However much Iraqis may yearn for a democratic society, the belief that one could now be created by the coalition is naive. This is the view of virtually all independent specialists on the region, both in Britain and in America. We are glad to note that you and the President have welcomed the proposals outlined by Lakhdar Brahimi. We must be ready to provide what support he requests, and to give authority to the United Nations to work with the Iraqis themselves, including those who are now actively resisting the occupation, to clear up the mess.
The military actions of the coalition forces must be guided by political objectives and by the requirements of the Iraq theatre itself, not by criteria remote from them. It is not good enough to say that the use of force is a matter for local commanders. Heavy weapons unsuited to the task in hand, inflammatory language, the current confrontations in Najaf and Fallujah, all these have built up rather than isolated the opposition. The Iraqis killed by coalition forces probably total between ten and fifteen thousand (it is a disgrace that the coalition forces themselves appear to have no estimate), and the number killed in the last month in Fallujah alone is apparently several hundred including many civilian men, women and children. Phrases such as "We mourn each loss of life. We salute them, and their families for their bravery and their sacrifice", apparently referring only to those who have died on the coalition side, are not well judged to moderate the passions these killings arouse.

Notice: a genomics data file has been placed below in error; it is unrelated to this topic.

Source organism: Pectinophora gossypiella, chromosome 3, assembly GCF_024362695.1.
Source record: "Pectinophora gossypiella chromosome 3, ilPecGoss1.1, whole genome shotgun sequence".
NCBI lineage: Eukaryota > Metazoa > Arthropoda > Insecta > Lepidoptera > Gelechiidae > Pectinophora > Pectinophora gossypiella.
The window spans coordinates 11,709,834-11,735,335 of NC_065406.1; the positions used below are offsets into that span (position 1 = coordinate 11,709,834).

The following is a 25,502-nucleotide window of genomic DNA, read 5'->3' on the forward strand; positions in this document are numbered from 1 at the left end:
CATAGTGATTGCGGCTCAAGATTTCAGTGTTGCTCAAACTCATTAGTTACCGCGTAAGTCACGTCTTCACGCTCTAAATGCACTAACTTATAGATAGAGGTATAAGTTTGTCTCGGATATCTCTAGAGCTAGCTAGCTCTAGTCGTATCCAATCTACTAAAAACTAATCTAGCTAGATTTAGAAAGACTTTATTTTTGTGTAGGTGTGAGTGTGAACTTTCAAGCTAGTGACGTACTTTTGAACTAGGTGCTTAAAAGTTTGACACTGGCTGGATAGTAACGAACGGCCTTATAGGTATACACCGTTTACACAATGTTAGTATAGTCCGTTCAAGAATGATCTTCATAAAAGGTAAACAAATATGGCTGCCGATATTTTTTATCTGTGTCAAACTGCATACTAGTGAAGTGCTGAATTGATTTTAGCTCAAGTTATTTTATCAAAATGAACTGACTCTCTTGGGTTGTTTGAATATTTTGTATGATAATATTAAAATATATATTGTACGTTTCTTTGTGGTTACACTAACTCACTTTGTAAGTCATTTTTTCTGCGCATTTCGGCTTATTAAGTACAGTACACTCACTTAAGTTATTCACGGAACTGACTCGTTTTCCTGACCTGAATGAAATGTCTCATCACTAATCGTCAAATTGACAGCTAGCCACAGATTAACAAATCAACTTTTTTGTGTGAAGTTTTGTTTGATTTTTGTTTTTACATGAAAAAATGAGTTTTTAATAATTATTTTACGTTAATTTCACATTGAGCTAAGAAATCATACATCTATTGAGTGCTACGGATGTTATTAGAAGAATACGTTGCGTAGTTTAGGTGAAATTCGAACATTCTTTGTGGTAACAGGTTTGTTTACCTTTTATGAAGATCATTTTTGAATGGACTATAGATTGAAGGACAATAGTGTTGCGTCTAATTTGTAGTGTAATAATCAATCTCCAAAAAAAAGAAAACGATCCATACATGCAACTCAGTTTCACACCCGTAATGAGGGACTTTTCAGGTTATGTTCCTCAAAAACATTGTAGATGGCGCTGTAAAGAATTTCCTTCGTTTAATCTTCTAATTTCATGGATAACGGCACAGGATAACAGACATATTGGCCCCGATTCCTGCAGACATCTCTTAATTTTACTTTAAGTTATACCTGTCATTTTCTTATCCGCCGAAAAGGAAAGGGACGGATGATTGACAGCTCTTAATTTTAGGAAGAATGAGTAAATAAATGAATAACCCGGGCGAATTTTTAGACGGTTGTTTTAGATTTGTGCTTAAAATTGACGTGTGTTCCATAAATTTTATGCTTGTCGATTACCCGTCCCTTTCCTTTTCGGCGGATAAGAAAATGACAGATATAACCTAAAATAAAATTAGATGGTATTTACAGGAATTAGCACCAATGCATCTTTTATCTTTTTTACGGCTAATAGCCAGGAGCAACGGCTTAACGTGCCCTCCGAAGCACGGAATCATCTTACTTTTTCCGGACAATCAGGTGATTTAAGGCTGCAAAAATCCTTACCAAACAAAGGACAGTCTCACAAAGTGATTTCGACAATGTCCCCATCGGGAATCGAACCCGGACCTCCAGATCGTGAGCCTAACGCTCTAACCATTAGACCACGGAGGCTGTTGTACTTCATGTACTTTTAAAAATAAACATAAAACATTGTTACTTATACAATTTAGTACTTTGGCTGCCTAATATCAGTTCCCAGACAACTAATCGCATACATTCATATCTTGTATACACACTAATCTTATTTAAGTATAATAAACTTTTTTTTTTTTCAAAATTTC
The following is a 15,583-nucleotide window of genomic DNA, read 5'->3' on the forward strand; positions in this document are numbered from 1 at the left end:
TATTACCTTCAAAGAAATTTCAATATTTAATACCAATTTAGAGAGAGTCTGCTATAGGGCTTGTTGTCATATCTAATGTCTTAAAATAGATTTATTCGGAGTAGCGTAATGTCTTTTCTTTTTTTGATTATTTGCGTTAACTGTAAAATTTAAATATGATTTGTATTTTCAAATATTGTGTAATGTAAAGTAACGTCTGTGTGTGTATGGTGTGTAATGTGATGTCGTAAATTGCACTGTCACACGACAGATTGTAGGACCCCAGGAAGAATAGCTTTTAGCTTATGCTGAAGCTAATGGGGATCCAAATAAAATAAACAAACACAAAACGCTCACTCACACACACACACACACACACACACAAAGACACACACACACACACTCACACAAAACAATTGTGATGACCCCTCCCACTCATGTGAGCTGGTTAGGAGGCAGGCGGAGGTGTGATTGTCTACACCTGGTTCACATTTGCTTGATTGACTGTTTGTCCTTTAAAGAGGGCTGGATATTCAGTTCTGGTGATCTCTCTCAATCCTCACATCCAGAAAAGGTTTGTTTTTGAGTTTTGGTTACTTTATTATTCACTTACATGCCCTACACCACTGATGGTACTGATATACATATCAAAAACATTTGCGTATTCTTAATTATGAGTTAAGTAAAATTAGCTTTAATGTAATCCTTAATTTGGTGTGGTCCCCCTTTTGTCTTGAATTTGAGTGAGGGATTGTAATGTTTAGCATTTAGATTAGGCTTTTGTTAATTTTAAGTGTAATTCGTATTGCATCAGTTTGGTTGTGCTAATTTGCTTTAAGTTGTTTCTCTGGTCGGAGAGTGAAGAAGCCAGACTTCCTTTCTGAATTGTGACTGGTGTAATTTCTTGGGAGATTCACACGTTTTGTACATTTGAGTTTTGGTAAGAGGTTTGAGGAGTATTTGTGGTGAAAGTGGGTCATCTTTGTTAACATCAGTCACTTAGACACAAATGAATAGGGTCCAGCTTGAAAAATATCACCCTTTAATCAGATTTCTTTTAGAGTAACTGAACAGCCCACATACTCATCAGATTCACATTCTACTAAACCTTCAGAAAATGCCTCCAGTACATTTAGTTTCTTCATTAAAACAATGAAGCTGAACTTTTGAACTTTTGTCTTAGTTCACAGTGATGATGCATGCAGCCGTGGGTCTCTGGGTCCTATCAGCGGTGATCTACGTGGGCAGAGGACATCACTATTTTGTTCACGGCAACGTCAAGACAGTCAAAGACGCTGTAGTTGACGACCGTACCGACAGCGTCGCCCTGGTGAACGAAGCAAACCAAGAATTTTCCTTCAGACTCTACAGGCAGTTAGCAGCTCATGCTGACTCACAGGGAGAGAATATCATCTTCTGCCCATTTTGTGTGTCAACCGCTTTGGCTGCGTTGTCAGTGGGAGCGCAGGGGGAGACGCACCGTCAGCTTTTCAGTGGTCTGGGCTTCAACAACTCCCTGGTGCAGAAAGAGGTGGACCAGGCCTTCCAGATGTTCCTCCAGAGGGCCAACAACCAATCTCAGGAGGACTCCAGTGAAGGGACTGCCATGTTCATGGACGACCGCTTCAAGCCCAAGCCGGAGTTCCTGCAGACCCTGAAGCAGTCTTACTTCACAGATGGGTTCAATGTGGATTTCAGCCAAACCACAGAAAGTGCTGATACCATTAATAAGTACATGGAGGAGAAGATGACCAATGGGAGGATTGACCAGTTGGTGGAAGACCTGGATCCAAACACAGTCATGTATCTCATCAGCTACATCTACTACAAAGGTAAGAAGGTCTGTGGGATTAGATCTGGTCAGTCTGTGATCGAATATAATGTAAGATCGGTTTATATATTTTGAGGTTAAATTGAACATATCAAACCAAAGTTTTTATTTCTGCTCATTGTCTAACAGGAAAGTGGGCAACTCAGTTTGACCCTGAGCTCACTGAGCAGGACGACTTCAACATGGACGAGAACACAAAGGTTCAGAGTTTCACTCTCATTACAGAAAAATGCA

Well, yes. Unfortunately, such good judgement does not appear to be the strong suit of the people presently in charge.
I've been out and about this week; first to talk to on Monday night to members of the Public Relations Institute of New Zealand about the media and terrorism (their topic, not mine, but a good chance to blather on about weblogs); then up the hill to the Governors' Gallery at the old Government House on the university campus for an exhibition opening for a bunch of cartoonists: Chris Knox, Chris Slane (whose Georgina Beyer cartoon in the week's Listener is bloody funny), Malcolm Walker, Trace Hodgson and Bromhead. Originals for sale at reasonable prices: have a look.
I'm interviewing Tim Barnett on The Wire today, (about 12.45 provisionally) and I think I might go along for a look to the Civil Unions Bill meeting in the AUSA building tonight, 7.30pm. The Rationalists will be there! But should I dress up?